Detroit-born jazz musician Wendell Harrison has been named the 2018 Kresge Eminent Artist. The lifetime achievement award includes a $50,000 prize. Harrison is the 10th artist to receive the Kresge award for his contributions to art form, cultural community, residents of the city.
Harrison, 75, is a tenor saxophonist, clarinetist, composer, bandleader, educator, and entrepreneur. His high-energy and expressive playing sweeps through a range of idioms, reconciling modern jazz roots with excursions into funk, fusion and free jazz. He is widely known as a flame keeper of Detroit’s jazz legacy and the co-founder of Tribe, an influential 1970s collective that produced jazz recordings and concerts, published a magazine and continues to provide a do-it-yourself model for contemporary creative musicians.
Harrison has been based in Detroit for most of his 60-year career, but he spent much of the 1960s in New York. There he worked with the celebrated mainstream guitarist Grant Green, free jazz icon Sun Ra and soul singer Lou Rawls. He spent more than four years recording and traveling with the bluesy saxophonist Hank Crawford, with whom Harrison made his first recordings.
Harrison’s own bands have ranged from traditional small groups to a unique clarinet ensemble; his notable collaborators have included such leading figures as saxophonists Eddie Harris and Detroit-born James Carter, vocalist Leon Thomas and Detroit techno pioneer Carl Craig. Harrison has made more than 20 recordings as a leader and dozens more as a sideman.
Harrison’s work ethic, commitment to self-improvement and personal journey have inspired generations of Detroit musicians. Harrison founded in his own nonprofit, Rebirth, in 1978 as an umbrella for his performing, recording and teaching activities.
“I have always worked hard,” said Harrison. “I would see others get opportunities and awards other than me, but I tried to stay positive, and rather than wait for somebody else to do things for me, I did them myself. I haven’t made much money, but I’ve been able to control what I’ve done. I’m like a long-distance runner who has been running a course of my life. At three-fourths of the distance, I have now been given a pail of water to continue and finish my allotted distance in time. I say thank you to the Kresge Foundation in support of my journey.”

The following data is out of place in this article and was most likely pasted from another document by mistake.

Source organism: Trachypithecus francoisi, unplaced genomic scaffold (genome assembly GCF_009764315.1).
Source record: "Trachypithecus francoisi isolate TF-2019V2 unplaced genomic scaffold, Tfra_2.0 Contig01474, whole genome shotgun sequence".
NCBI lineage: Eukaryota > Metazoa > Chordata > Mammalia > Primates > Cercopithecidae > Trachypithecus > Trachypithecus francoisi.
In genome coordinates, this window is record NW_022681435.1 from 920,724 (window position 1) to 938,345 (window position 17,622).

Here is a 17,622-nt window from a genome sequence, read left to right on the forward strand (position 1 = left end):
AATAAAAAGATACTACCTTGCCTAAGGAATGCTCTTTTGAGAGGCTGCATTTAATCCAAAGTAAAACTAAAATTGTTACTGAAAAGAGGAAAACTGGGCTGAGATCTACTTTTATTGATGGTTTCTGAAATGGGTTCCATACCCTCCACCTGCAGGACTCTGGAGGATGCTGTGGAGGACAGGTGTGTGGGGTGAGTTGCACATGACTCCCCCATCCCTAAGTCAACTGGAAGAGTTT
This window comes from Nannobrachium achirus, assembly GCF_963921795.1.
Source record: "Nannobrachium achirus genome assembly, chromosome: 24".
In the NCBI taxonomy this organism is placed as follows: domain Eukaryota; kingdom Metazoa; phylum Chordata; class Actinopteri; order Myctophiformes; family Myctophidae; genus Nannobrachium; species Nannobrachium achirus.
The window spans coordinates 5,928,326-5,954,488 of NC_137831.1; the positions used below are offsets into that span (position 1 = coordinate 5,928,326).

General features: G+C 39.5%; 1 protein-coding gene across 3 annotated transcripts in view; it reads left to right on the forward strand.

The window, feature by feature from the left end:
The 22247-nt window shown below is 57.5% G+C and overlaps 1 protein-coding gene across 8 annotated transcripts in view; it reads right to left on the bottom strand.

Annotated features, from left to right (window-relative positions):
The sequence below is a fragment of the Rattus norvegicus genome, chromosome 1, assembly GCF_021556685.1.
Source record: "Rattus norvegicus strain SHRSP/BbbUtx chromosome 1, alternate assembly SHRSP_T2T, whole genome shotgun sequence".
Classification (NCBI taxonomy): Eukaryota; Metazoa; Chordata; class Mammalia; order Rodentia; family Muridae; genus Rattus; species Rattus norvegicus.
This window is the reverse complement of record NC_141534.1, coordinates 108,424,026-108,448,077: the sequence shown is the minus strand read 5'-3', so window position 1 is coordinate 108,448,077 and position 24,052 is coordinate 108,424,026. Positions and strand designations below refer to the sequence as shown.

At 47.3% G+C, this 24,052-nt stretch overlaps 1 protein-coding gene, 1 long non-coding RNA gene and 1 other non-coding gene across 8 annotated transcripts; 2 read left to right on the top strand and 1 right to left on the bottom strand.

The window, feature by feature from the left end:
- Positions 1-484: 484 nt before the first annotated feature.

Harrison started working professionally at 15, and he graduated from high school at 16. He worked briefly on the Detroit scene, before packing his bags and heading east to the thriving New York jazz scene. His versatility was an asset there, and he worked with jazz, blues, R&B, Latin and avant-garde players. His big break came with Ray Charles band alumna Hank Crawford. Harrison toured and recorded four albums with Crawford from 1963 to 1967.
Harrison returned to Detroit in 1970 for what he thought would be quick stopover. Instead, he found his destiny. He began teaching at Metro Arts, an inner-city youth organization, and there became close with trumpeter Belgrave, trombonist Phil Ranelin, and pianist Harold McKinney (father of drummer Gayelynn McKinney).
Harrison and Ranelin co-founded Tribe in 1972 to document their music through concerts and recordings. Musically, Tribe’s aesthetic suggested a gritty mélange of modal post-bop, populist jazz-rock and streaks of free-jazz abstraction. Tribe formally disbanded in 1977, after Ranelin moved to Los Angeles, but its spirit has lived on in Harrison’s subsequent activities and other musician-run organizations and nonprofits that blossomed in Detroit.
Since forming the Rebirth nonprofit organization in 1978 to present and preserve jazz, Harrison has recorded prolifically as a leader on his own label, Wenha Records. For many years he also produced concerts and live radio broadcasts on WDET-FM featuring visiting stars such as saxophonist Paquito D’Rivera, clarinetist Don Byron and the late pianist Geri Allen, an international star who grew up and began her career in Detroit.
Having written previous instructional books on jazz improvisation, he is currently completing “The Fundamentals of Marketing and Promotion for the 21st Century Musician,” with one of his former professors, Robert McTyre, for publication later this year.
In 1993, Harrison was named a Jazz Master by Arts Midwest, and in the mid-’90s he toured internationally with the Michigan Jazz Masters, a band that also included his former Tribe associates Belgrave and Harold McKinney, both of whom have since passed away.
“I’m just trying to carry on the tradition,” said Harrison. “That’s what Marcus and Harold did. I’m trying to represent the high caliber of artists from Detroit dedicated to jazz improvisation. When I was coming up in the ’50s and ’60s, you had to have your identity as a musician. Things are a little homogenized today, but I’ve always tried to be unique.”